2011
09.21

The response to Zegas #1 has been remarkably positive from all sorts of pockets of the comics world! A reminder: this self-published effort contains all-new material that cannot and will not be seen online in its entirety. I can hardly promise that it will be collected into trade form, either. This comic is specifically designed to be read page to page as a physical object, ideally on an issue-by-issue basis. Izzat cool witchu?

At the moment, it can be purchased from me through Etsy (many thanks to those of you who have done so) or support your local comic book shop by purchasing it through them, most notably Bergen Street Comics, Desert Island, Jim Hanley’s Universe, Big Planet Comics, Time Warp, Floating World, and Quimby’s. You can also find it in book stores such as BookCourt, P.S. Bookstore, and St. Mark’s Bookshop.

P R O P S

Zegas #1 was recently reviewed by Matthew J. Brady for his Warren Peace Sings the Blues blog. It’s always a pleasure to read his comics reviews and a thrill to carry a combative dialogue through message threads with him. Keep in mind that this is not the same Matt from Newsarama; this one likes cats.

Another review was by Matt Seneca for The Comics Journal. I’ve followed Matt’s comic, “Affected”, for a while and have enjoyed its formal boldness. Plus, it’s fun as fuck. Whether it be through Death to the Universe, Your Wednesday Sequence, or his Deathcast, Matt’s critical observations always cut straight to the bone and are worth your time.

Pop Dose just put up this review of Zegas #1 in Johnny Bacardi’s column, Confessions of a Comics Shop Junkie. Mr. Bacardi and I go way back, in that this interview of mine with Trevor Von Eeden wouldn’t have been possible without his help. It was through his Thriller website that I met Johnny, and I’ve been following his blog since. Do the same.

P R O C E S S

Since I’m a fan of the comics-making process, I thought I’d share a few brief examples of how I worked on certain aspects of Zegas #1. The way I make a comic page changes all the time, but below are the most typical steps I take.

This issue contained a larger cast than I’m used to handling. I’ve gotten used to drawing the main characters, Emily & Boston, but I wasn’t sure how these other folks were gonna look. Thankfully, it didn’t take a slew of study sheets to nail them down.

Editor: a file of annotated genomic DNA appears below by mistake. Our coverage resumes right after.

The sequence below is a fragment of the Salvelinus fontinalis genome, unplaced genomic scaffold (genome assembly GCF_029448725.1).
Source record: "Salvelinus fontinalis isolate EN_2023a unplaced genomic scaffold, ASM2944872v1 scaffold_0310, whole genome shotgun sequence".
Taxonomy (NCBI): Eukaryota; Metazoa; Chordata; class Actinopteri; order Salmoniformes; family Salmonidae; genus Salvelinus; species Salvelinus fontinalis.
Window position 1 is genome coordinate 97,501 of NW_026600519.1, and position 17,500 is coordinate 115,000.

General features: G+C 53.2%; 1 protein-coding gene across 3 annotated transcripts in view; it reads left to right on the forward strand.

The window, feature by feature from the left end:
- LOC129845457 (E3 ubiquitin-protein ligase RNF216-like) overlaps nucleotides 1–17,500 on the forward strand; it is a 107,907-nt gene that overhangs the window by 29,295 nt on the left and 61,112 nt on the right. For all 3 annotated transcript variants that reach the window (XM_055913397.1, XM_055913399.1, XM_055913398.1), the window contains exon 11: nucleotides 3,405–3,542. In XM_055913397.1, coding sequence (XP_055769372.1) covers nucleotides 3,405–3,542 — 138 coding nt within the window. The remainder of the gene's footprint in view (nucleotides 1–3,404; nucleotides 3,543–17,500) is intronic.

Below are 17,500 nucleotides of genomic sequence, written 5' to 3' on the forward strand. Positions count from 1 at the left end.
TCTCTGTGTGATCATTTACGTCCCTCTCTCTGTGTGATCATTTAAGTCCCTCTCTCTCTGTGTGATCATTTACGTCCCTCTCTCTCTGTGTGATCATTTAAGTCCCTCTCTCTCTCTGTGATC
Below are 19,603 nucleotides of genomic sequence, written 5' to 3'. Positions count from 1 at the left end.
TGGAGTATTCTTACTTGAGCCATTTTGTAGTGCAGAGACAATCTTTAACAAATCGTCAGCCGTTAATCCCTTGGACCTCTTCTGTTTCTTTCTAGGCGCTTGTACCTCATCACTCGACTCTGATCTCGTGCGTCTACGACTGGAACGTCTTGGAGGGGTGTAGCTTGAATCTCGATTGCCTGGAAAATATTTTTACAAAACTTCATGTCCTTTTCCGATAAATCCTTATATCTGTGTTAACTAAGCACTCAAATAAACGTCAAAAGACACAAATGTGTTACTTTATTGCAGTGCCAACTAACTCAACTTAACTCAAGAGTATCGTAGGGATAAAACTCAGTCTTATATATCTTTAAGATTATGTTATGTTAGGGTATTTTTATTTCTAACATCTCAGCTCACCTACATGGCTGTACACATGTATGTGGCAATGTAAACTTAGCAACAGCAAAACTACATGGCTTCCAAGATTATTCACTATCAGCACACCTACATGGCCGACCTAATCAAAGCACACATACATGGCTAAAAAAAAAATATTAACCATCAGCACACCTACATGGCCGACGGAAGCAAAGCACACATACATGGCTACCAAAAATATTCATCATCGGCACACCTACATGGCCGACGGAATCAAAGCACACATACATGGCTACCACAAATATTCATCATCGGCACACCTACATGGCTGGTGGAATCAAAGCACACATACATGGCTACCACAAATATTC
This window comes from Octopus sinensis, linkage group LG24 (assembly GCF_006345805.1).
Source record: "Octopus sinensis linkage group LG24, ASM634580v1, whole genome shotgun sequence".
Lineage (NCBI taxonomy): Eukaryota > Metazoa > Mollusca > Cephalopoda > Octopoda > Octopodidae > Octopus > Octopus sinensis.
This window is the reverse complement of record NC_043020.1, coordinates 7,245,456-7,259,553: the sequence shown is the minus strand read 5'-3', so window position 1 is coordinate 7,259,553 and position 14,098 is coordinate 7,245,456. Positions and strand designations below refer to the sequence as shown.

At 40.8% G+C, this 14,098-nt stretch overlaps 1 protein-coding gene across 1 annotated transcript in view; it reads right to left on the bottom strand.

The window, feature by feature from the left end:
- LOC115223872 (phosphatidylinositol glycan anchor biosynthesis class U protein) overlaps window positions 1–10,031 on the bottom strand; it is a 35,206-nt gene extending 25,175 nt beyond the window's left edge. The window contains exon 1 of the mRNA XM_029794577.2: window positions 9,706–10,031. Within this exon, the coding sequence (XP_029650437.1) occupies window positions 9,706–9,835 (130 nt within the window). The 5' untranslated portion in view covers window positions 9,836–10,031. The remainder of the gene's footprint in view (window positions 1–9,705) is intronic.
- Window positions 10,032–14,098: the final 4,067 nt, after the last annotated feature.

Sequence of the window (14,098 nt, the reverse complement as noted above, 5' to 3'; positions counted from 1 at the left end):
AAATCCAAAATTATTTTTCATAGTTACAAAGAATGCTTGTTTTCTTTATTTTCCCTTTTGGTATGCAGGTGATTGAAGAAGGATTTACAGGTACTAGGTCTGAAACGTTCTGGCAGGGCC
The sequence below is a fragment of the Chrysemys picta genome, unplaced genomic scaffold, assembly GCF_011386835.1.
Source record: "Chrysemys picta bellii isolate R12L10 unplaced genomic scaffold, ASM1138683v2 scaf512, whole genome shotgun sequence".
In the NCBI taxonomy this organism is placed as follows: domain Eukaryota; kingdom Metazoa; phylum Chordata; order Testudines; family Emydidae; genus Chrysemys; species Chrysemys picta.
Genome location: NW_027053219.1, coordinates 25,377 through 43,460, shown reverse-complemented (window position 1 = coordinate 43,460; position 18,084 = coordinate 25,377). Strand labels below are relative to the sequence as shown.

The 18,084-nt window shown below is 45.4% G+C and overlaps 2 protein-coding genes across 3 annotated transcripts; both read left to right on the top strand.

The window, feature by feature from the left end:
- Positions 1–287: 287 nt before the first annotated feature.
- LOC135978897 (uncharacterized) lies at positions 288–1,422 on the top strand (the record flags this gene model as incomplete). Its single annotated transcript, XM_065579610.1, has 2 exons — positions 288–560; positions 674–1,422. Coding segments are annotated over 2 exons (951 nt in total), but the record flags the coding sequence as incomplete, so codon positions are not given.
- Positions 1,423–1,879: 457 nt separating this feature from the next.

One panel, three samples: pencil, ink, and color. All by hand.

Another character sketch.

I knew I had to carefully stage this following splash page. Lots going on here, but the main concern was clearly portraying a sense of movement through a specific space. I liked the rough layout and tried to remain faithful to its foundation.

Writing comics has got to be one of the most difficult things I do throughout this entire process. Takes me forever, too. I write and re-write and edit the results while trying not to kill any initial spark they may have had. I’d hate to snuff out the spontaneity of any given scene, so I try not to overwork it.

As far as a “script” goes, I find that scribbling on any ol’ sheet of paper yields better results than typing. I can barely get a sense of how a comic will read any time I read a comic script, by anyone. This is how I’m most comfortable.

Here are a couple of layouts.

“Plum” is the only story that has portions of digital coloring. See those dot patterns down there? No, not the black dots, those are actual sticker sheets of Zip-A-Tone (running low, should scan). I mean the red and orange parts. Those are digital. It was fun to do, but I’d hate to color an entire comic like that. You start getting really hateful towards the end and you wish all color would disappear from the world. Maybe that’s just me.

That’s the word on the first issue. The second issue is coming along and looking great. I’m not even that distracted by the sudden rush of accomplishment and adoration. Actually, I can’t work fast enough to get more Zegas issues out there, and I have all of you to thank.

–Fiffe

5 comments so far

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  1. That big splash-chase page always takes a lot of looking at. Every time I see it I see something new. Woo!

  2. Yeah, what Tim said. I still break into a big smile at that splash page.

    And I totally agree that writing comics is hard as hell. I’m embarking on my first creator-owned venture and no matter how I try to get around it or avoid it, I have to write it.
    I’ve tried to just start drawing it with the plot in my head, but that has been 2 false starts and absolutely disasterous. I don’t profess to be Alan Moore up in this piece, but even if I do have the story in my head, I’m realizing I need the ‘road map’ of a script to stay the course.

    And now, I have a process question: What type of board/paper do you use? You’re getting this beautiful, craggy, drybrushed line that leads me to think you are using watercolor paper?

    -ADRIAN

  3. I don’t use watercolor paper, actually! I use the closest thing to bristol boards that the art store may have at any given time I make the trek there. As long as my nibs don’t bleed, I’m all good (except I’ve currently discovered that sometimes it’s the INK that can cause bleeding — never knew that!).

    For the dry brush, I just have a few brushes that I’ve used and abused for years. I come down on them pretty hard sometimes, but I get the desired effect (I also don’t use TOO much ink while pressing down & fast).

  4. Fantastic job -i need to get some money into my pay pal -or figure a way to get you $ so i can have a copy ov this incredible achievement. hope you still have a few -or at least one for me -seeing it’s been a year already :(

  5. I have a few left, for sure. Especially for my favorite sub industrial nutrient!